Although rings had great significance in Ancient Egypt and Classical Greece, the engagement ring was a refinement of the Romans. A Roman fiancée was presented with a golden engagement ring to display in public, and an iron one for domestic use. Whether the golden ring was part of the ‘bride price’ the prospective husband’s family paid to the prospective wife’s, is a matter of debate.
Making Betrothal Public
To prevent clandestine marriages and the social embarrassment they incurred, the giving of an engagement ring to the bride-to-be became common practice in Western Europe between the 7th and 13th Centuries. This practice was particularly favoured by Pope Nicholas I, not that he presented any himself of course.
Diamonds Set in Engagement Rings
In 1477, Archduke Maximillian of Austria gave Mary of Burgundy, his fiancée, a diamond engagement ring. This was so impressive that other nobles and courtiers followed suit. And so the tradition began which we still see today as beautifully crafted engagement rings are adorned with brilliant diamonds.
Offensive Ornamentation: A Puritan Myth
It is said that the good puritans of colonial New England were shy of public displays of opulence and shunned ornaments such as jewellery. This may well be so. However, current historical opinion is that the wearing of a humble thimble with its cap filed off in lieu of an engagement ring is highly unlikely.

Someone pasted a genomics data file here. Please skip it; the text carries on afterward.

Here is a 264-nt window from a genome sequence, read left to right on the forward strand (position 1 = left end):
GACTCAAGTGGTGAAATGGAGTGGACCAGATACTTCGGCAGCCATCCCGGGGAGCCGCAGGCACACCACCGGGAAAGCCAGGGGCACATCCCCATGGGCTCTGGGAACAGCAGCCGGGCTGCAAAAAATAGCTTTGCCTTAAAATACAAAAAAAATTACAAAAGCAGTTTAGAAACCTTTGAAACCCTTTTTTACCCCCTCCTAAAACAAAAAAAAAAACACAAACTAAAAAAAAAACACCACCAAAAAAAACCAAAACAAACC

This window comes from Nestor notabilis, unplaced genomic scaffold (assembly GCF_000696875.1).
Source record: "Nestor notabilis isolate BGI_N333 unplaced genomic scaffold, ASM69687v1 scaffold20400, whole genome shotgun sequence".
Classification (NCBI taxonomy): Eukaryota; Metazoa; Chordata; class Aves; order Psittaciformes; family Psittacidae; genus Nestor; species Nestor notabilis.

Gimmal Bands and Posie Rings
Between the 15th and 17th Centuries, inscriptions on engagement bands became popular and lines of love poetry or popular proverbs about fidelity were engraved on them. These were called poesy or posie rings. An intriguing refinement of the posie ring was the gimmal ring. A gimmal ring has two or three hoops which fit together like a simple puzzle ring. The couple would wear each band separately (a witness bore the third, if required) and would link them together when they married. Inscriptions on gimmal rings were only fully revealed when the hoops were fitted together.
Claddagh Rings – It’s The Way You Wear Them
The traditional Irish lovers’ ring since the 17th Century, the Claddagh, depicts a crowned heart presented by two hands. Its message is: Accept My Heart, Crowned With My Love. The finger on which the Claddagh is worn and the direction in which the heart points have significance. Wearing it on the left ring finger with the point of the heart towards your fingernail means you have found your life partner, and have made an initial commitment.
The Modern Engagement Ring
Since commercial diamond mining has made these beautiful stones available to more than just the aristocracy, diamonds are the gemstones couples prize most for their bridal jewellery. The Tiffany mount, a secure setting for a single large diamond, has made the Solitaire ring the classic engagement ring style since 1886. A carefully chosen cut of diamond on a complementary gold band is strikingly elegant. Another popular modern style is the Trilogy or Trinity ring which is set with three large diamonds to tell the story of your past and present together with your lustrous future. As the jeweller’s art has been aided by advances in tools and equipment, the ornamentation of engagement rings has become increasingly more intricate. The engagement ring has come a long way from its humble beginnings as an iron band on a Roman hearth.